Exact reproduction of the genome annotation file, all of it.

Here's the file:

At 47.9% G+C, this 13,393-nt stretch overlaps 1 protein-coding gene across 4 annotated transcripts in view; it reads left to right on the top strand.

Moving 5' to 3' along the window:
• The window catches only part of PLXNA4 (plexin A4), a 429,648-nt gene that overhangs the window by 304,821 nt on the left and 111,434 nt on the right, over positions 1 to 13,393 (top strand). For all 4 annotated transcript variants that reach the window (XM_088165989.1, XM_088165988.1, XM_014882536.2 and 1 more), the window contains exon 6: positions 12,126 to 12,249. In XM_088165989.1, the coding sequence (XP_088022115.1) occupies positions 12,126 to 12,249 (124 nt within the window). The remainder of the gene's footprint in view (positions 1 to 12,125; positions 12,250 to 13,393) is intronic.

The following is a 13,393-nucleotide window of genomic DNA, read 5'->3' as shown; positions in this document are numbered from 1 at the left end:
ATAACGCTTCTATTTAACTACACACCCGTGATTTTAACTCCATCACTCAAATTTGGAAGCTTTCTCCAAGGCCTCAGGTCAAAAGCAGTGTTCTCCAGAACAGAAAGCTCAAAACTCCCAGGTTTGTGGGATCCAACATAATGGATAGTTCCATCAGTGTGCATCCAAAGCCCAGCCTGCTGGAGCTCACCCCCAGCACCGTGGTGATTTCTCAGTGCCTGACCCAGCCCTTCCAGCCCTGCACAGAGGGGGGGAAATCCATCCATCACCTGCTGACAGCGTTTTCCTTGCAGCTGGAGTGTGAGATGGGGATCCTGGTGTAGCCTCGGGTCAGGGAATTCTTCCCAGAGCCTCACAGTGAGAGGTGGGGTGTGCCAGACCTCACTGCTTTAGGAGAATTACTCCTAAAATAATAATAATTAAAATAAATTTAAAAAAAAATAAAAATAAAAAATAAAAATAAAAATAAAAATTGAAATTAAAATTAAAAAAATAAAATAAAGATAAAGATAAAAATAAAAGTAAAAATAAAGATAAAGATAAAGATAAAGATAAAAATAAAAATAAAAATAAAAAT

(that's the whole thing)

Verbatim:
At 47.9% G+C, this 13,393-nt stretch overlaps 1 protein-coding gene across 4 annotated transcripts in view; it reads left to right on the top strand.

Moving 5' to 3' along the window:
• The window catches only part of PLXNA4 (plexin A4), a 429,648-nt gene that overhangs the window by 304,821 nt on the left and 111,434 nt on the right, over positions 1 to 13,393 (top strand). For all 4 annotated transcript variants that reach the window (XM_088165989.1, XM_088165988.1, XM_014882536.2 and 1 more), the window contains exon 6: positions 12,126 to 12,249. In XM_088165989.1, the coding sequence (XP_088022115.1) occupies positions 12,126 to 12,249 (124 nt within the window). The remainder of the gene's footprint in view (positions 1 to 12,125; positions 12,250 to 13,393) is intronic.

The following is a 13,393-nucleotide window of genomic DNA, read 5'->3' as shown; positions in this document are numbered from 1 at the left end:
ATAACGCTTCTATTTAACTACACACCCGTGATTTTAACTCCATCACTCAAATTTGGAAGCTTTCTCCAAGGCCTCAGGTCAAAAGCAGTGTTCTCCAGAACAGAAAGCTCAAAACTCCCAGGTTTGTGGGATCCAACATAATGGATAGTTCCATCAGTGTGCATCCAAAGCCCAGCCTGCTGGAGCTCACCCCCAGCACCGTGGTGATTTCTCAGTGCCTGACCCAGCCCTTCCAGCCCTGCACAGAGGGGGGGAAATCCATCCATCACCTGCTGACAGCGTTTTCCTTGCAGCTGGAGTGTGAGATGGGGATCCTGGTGTAGCCTCGGGTCAGGGAATTCTTCCCAGAGCCTCACAGTGAGAGGTGGGGTGTGCCAGACCTCACTGCTTTAGGAGAATTACTCCTAAAATAATAATAATTAAAATAAATTTAAAAAAAAATAAAAATAAAAAATAAAAATAAAAATAAAAATTGAAATTAAAATTAAAAAAATAAAATAAAGATAAAGATAAAAATAAAAGTAAAAATAAAGATAAAGATAAAGATAAAGATAAAAATAAAAATAAAAATAAAAAT